The bearded seals were harvested last summer and the seal skins were rolled up with seal fat (to help remove the seal fur). They were stored underneath the houses and then thawed a few days before hand. All of the houses on the North Slope are built on pilings (outsiders say the look like stilts) because the houses cannot touch the ground or else the heat from the house will melt the permafrost and then the house will sink.

 

These seal skins are thawed a few days before they are used. The fur is scraped off of the skin, and then sewn together as seen in the pictures. The smell is ripe for some people, and new seamstresses usually make a few mad dashes outside the first time they sew. I was used to smelling my mother in law from being around her after she is done with this sewing task, so the first time I sewed, I didnít even flinch. I've sewn only once, about two years ago, for my husband's family whaling crew Ė Akootchook Crew. It was a great experience and my mother in law Priscilla and the other ladies were very helpful and encouraging.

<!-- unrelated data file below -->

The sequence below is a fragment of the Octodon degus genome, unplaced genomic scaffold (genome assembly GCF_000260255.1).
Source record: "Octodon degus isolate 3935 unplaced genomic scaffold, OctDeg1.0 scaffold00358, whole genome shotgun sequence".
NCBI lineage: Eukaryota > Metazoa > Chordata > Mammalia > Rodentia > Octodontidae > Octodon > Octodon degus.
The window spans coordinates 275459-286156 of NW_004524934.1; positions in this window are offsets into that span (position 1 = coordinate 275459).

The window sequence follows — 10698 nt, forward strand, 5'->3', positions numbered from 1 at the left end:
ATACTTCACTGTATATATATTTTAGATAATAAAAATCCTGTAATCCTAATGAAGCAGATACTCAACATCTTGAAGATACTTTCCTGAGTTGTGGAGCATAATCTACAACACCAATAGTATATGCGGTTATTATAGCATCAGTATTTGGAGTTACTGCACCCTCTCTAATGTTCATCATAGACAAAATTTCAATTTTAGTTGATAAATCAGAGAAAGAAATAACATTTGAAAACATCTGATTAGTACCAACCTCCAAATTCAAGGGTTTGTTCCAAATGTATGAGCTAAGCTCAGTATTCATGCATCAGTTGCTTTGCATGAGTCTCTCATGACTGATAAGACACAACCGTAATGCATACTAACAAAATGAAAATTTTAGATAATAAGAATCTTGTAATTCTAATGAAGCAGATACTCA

I was with my friend when I went to the Inupiat Heritage Center to take these pictures. I was in the Traditional Room for only ten minutes, and my friend almost threw up when I got back in the car. We had to drive with the windows down.

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